Manuka honey is a sought-after honey that is produced from the nectar in the flowers of the manuka tree.  When bees make manuka honey, however, they sometimes visit other flowers in the area as well, such as, for example, clover flowers and dandelions. That means that, when manuka honey is made, some of the pollen in the final product comes from sources other than the manuka flower.  Can you advertise honey as "manuka honey" if it is not entirely made from the manuka flower?  That was the issue in a recent lawsuit, Moore v. Trader Joe's Company.   

Trader Joe's sells its own brand of manuka honey, promoting it on the front of the label as "100% New Zealand Manuka Honey" or "New Zealand Manuka Honey."  The ingredient statement also lists "manuka honey" as the only ingredient in the product.  The plaintiffs sued, alleging that Trader Joe's falsely advertised the product as "manuka honey," since samples of the products that they tested showed that the product only contained between 57.3% and 62.6% manuka pollen. 

The U.S. Food & Drug Administration has published nonbinding industry guidance about the labeling of honey.  Apparently recognizing that bees don't necessarily follow instructions that well, according to the FDA's guidance, honey may be labeled with the name of a plant or flower if it is "the chief floral source of the honey."  Based on this guidance, the court found that the product label would not mislead a reasonable consumer, because no reasonable consumer would believe that the honey would have a single floral source and because "the chief floral source is undisputedly manuka."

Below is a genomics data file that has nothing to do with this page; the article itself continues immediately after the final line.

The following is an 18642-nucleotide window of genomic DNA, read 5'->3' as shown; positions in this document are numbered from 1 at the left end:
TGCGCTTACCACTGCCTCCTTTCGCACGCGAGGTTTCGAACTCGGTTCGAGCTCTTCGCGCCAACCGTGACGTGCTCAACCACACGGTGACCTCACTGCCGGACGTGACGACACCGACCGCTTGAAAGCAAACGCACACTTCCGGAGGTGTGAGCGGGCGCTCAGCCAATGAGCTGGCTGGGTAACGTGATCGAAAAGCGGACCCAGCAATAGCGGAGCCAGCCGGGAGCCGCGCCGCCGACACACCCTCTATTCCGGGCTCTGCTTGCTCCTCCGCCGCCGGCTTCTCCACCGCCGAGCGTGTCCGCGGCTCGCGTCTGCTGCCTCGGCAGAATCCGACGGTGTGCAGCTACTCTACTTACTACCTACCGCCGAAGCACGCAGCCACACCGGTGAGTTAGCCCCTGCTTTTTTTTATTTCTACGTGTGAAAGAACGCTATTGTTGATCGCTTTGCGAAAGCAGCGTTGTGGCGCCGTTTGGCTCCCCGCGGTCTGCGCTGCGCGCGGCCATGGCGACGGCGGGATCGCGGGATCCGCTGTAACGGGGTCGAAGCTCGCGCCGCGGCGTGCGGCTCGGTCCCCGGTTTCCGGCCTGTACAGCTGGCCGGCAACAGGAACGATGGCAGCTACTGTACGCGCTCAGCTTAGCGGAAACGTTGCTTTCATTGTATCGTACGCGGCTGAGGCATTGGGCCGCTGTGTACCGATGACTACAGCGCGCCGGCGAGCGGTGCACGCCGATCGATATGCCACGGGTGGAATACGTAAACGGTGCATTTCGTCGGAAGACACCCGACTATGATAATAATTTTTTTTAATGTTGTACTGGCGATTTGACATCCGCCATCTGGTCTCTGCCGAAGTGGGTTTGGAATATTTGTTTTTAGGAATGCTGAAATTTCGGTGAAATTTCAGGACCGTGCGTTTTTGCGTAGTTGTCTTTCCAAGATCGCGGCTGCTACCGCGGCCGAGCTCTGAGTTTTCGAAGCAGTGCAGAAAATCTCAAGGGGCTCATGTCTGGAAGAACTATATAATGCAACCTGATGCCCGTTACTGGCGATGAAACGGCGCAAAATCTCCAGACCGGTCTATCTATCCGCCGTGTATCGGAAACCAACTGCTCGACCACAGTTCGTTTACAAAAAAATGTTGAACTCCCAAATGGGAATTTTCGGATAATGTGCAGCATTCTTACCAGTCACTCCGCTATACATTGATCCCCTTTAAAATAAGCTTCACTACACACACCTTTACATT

The court also found that the plaintiffs couldn't prove that the product was adulterated, since they weren't arguing that Trader Joe's had itself mixed manuka honey with honey from other sources.  The plaintiffs' adulteration theory was based solely on "the bees visiting different floral sources and returning to the hive resulting in a lower manuka pollen count, rather than the manufacturer purposefully mixing manuka honey with non-manuka honey.

Finding that the product label was not misleading, and that the product was not adulterated, the United States District Court for the Northern District of California dismissed the case.  While this was a sweet victory for Trader Joe's, the case is a good reminder for advertisers, when they're talking about product ingredients, to carefully consider what express and implied claims are communicated.